In a world where catchy beats and half-thought-out lyrics get the most radio play, I have to take a moment to thank artists like Chance The Rapper, J. Cole and Kendrick Lamar for their perfectionist personalities and determination to keep hip-hop alive. With that being said, let’s talk about Lamar’s latest album, “Damn.”
The album begins with the song “Blood,” as a short intro to the album’s contents. The first song does not sound like a song, but instead a story placed to music. The track ends with a sound bite from Fox News personalities Eric Bolling and Kimberly Guilfoyle discussing Lamar’s 2016 Grammy Awards performance. This small addition to the start of the album was when I knew I would enjoy it.
Lamar’s blatant disregard for how news outlets, especially Fox, view his work adds to his trend of expressing his views through his music. Throughout the album he continues to call out the network for their statements against hip-hop, his artistic “f*ck you” to their comments.
Although each song on the album has a different sound to it, their messages are relatively similar throughout. Lamar continues to self-reflect on his Compton upbringing and many ideals that are prominent in the world of hip-hop today.
His song “Fear” contains this very self-evaluating nature to it. The song features a series of threats that are commonly told to many young African-American men growing up. These threats outline how we raise these boys to grow up to be men; we teach them through fear. Lamar raps, “If I could smoke fear away/ I’d roll that motherf*cker up.”
The song continues with a similar list, but this time of different ways Lamar could die. All the ways he names are familiar deaths of African-American men, including walking home from a candy story (Trayvon Martin). In this track, Lamar outlines the fear of being an African-American male in the United States, whether it’s the fear you’re taught by family, the streets, gangs or police.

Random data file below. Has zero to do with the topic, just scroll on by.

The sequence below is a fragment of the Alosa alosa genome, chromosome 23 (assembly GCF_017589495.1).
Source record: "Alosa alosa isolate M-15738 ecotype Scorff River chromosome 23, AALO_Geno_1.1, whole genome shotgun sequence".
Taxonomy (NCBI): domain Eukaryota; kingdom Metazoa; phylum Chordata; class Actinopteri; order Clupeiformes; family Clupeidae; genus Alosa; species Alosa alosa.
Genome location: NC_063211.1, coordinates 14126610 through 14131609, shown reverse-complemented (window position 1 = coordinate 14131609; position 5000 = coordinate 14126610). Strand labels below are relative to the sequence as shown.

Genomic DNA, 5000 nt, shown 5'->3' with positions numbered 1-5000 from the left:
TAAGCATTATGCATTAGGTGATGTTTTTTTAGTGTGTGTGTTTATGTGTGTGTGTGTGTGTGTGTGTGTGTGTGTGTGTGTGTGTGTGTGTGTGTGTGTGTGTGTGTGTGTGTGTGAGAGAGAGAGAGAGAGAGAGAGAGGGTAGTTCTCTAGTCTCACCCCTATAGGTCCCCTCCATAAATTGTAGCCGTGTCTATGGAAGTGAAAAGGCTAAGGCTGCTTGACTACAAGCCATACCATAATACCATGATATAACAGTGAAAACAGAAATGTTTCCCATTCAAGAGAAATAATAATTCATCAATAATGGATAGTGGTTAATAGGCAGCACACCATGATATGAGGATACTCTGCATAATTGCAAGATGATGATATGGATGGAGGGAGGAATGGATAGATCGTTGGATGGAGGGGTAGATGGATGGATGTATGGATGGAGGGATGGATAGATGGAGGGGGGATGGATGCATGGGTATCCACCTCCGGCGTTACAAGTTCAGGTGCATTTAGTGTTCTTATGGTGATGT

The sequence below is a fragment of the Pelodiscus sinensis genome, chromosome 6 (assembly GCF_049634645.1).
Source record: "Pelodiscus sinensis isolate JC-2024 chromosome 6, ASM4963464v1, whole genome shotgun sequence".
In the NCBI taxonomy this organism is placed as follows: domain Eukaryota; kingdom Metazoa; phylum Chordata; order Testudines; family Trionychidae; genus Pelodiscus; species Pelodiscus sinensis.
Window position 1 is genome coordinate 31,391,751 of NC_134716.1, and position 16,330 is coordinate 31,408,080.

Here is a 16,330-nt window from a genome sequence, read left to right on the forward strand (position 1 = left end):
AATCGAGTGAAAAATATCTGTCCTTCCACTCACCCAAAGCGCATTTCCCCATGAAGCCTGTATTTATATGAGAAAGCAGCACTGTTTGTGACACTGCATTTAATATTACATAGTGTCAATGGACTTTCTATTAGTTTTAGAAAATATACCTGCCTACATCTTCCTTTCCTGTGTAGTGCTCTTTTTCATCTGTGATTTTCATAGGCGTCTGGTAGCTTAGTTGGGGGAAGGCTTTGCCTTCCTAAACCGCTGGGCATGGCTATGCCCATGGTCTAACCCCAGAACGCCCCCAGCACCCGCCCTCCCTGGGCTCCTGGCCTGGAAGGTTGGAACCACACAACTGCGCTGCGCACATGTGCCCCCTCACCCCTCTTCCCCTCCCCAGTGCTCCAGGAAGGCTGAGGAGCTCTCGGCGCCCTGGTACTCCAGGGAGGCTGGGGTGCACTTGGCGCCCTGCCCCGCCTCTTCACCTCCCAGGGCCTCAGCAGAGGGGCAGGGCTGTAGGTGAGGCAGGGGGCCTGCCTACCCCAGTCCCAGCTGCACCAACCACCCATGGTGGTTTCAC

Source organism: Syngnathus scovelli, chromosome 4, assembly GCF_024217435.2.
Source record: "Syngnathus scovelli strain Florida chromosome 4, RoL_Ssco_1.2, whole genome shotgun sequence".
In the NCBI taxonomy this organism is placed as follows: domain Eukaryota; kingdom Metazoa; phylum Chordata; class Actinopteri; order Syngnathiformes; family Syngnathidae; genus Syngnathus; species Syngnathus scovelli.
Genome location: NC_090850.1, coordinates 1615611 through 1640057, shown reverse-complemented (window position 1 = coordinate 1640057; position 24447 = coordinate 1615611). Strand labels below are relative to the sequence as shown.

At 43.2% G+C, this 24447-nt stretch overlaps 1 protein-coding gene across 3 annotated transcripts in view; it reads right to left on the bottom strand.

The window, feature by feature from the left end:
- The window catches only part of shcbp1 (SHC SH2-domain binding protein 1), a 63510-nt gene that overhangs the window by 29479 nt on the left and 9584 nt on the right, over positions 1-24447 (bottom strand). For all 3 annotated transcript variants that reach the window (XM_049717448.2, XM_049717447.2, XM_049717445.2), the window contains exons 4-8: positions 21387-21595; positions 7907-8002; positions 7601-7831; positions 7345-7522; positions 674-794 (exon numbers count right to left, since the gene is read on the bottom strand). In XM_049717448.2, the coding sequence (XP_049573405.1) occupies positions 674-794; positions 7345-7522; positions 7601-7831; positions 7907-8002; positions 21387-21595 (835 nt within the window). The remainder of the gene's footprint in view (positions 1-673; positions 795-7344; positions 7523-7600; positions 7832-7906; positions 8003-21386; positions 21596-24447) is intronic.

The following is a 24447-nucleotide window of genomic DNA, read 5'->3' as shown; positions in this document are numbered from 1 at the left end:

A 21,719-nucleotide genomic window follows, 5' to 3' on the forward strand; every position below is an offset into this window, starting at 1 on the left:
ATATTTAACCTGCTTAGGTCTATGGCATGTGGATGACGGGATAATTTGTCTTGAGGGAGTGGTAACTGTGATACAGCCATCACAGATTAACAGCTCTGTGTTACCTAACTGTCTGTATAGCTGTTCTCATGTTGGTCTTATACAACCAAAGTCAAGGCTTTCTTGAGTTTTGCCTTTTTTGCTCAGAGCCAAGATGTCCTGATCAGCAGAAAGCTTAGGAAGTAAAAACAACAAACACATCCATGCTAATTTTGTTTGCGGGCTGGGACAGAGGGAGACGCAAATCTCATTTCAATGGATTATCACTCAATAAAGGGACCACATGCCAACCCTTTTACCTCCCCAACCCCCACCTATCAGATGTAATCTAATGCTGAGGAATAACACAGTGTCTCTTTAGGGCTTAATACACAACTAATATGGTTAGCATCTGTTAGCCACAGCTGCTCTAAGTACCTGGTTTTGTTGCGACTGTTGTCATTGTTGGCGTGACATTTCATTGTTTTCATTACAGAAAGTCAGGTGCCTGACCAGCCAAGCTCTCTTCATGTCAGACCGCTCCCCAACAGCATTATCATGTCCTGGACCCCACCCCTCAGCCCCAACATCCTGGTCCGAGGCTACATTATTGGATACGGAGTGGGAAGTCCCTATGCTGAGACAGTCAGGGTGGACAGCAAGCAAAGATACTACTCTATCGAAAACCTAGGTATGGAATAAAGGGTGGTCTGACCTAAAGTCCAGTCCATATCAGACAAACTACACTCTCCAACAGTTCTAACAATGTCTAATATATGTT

Those who know the track list will realize I am going out of order here, but I feel it is only appropriate to bring up “DNA.”
This track has a very repetitive sound to it that I can appreciate. Lamar raps about the things he values most, including loyalty and royalty. Both are pieces of himself that he affirms are in his DNA. This track features another sound bite from Fox News – where the personalities state that hip-hop is the problem with young African-Americans and is the cause of the racism taking place in the country. His repetition of the aspects he values – mostly written over this sound bite – serves as his affirmation to the things hip-hop has taught him and his disregard for Fox’s understanding of the culture.
Other than the single “Humble,” my favorite song on the album hands down is “Love.” In this ballad, Lamar picks up a more pop-singsong sound over his hard rap that we are accustomed to. The drastic change is one I was originally wary of, but immediately loved as I played it over and over again. Out of all of the songs off the album, “Love” may be the most simplistic in lyrics, but it is a welcomed calm.
“Damn,” is a self-reflective album that expresses what Kendrick Lamar does best: scream the truth. He has no fears when it comes to writing truth in his lyrics and critiquing himself along the way.